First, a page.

Revival of groundnut production continues to change lives of smallholder farmers in Northern Nigeria
Bill and Melinda Gates Foundation
In a remarkable turnaround, farmers in Northern Nigeria organized themselves into innovation platforms, and with support from the Tropical Legumes (TL) project funded by the Bill & Melinda Gates Foundation, turned into successful groundnut seed producers in 2011. The impacts of those actions are felt even today, with farmers continuing to adopt improved variety seeds and good agronomic practices to obtain high yields that help them improve their nutrition as well as incomes in the community.
In Kausani community, Kano State, Northern Nigeria, 11 years ago, production and productivity of groundnut and other legumes was falling. There was also an absence of improved technology packages and, in particular, improved seeds were lacking. This had negatively affected farmers’ income and commercialization of legume production, pushing farmers into food insecurity and poverty.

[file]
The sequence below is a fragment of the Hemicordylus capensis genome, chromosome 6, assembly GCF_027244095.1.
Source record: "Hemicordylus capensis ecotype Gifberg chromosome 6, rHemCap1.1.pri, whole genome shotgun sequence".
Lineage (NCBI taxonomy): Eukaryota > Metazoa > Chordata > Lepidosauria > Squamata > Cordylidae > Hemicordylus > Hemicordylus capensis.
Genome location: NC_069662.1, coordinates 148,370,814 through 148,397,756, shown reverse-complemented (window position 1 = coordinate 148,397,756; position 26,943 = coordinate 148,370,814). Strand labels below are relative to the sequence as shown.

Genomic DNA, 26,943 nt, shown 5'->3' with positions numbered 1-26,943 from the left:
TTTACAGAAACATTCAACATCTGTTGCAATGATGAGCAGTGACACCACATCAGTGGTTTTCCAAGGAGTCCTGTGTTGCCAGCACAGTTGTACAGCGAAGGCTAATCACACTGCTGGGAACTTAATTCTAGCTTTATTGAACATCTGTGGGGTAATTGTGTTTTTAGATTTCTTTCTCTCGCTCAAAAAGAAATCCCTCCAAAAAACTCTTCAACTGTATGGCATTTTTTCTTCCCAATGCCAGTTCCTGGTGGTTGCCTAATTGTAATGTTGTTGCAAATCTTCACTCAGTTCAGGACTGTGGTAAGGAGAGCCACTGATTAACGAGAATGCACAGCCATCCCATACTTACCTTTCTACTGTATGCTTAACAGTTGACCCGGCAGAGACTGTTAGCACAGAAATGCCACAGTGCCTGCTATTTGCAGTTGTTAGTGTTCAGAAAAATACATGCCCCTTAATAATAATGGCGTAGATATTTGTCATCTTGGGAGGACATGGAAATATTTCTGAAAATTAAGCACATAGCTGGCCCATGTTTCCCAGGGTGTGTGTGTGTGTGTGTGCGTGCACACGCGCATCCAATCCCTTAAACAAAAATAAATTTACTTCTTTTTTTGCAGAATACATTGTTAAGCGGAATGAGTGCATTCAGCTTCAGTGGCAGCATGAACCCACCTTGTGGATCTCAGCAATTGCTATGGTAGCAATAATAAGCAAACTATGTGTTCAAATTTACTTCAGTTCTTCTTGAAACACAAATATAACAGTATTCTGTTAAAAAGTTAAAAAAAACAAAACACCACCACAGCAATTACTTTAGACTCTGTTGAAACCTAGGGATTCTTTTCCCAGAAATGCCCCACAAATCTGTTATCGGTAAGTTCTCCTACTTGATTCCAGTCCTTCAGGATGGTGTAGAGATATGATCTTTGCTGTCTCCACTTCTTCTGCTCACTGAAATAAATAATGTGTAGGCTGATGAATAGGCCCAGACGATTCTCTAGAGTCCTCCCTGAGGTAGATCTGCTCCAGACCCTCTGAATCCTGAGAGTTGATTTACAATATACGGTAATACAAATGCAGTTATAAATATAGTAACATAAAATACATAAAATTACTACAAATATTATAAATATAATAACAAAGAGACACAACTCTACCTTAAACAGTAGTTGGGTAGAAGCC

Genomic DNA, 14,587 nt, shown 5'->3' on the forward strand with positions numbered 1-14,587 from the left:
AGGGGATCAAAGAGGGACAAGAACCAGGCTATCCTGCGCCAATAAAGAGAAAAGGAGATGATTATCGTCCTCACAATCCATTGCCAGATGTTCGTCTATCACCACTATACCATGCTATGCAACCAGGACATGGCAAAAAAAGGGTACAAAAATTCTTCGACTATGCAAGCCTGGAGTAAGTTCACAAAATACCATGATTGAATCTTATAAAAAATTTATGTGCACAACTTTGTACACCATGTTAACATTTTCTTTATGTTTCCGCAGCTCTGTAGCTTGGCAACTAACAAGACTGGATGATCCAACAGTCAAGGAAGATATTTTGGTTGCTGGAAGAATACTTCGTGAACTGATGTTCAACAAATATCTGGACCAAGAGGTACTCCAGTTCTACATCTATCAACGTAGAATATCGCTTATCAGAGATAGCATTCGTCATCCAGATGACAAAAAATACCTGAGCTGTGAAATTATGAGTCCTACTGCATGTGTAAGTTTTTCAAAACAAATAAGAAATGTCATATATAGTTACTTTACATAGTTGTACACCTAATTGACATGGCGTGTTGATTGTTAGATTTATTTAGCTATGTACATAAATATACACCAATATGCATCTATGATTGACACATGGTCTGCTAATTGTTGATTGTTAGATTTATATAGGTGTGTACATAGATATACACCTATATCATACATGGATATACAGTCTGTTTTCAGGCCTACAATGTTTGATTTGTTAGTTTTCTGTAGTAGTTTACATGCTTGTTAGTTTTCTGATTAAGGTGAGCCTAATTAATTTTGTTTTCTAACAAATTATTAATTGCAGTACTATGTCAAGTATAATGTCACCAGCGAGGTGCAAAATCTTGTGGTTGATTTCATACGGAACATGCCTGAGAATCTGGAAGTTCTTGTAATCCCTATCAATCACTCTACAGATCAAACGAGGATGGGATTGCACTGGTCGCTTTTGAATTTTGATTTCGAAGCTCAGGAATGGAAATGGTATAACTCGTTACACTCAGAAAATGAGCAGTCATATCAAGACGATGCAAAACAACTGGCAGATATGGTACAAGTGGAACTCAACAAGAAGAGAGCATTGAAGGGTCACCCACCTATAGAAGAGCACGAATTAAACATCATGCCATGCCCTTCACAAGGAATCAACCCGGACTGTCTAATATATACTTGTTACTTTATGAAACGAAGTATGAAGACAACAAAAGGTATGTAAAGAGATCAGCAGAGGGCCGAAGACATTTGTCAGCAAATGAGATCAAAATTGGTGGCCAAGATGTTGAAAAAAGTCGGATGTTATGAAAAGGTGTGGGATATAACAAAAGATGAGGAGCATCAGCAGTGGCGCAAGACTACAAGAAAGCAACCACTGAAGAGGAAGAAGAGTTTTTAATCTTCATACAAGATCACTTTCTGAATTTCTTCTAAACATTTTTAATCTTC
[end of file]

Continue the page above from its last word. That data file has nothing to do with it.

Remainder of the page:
Then, motivated by a strong desire to improve their conditions, the farmers decided to become part of multi-stakeholder platforms called innovation platforms (IPs) that helped them strengthen seed multiplication, thanks to the TL project. “The TL project has saved groundnut production in Kausani Community,” says Mr Balarabe Inuwa, member of the farmers’ association. Prof Sanusi Gaya, a groundnut breeder at the Centre for Dryland Agriculture, Bayero University of Kano (CDA/BUK) explains, “Members of the association cherished the TL project as a development intervention which focused on enhancing smallholder farmers’ access to seeds of improved groundnut varieties.”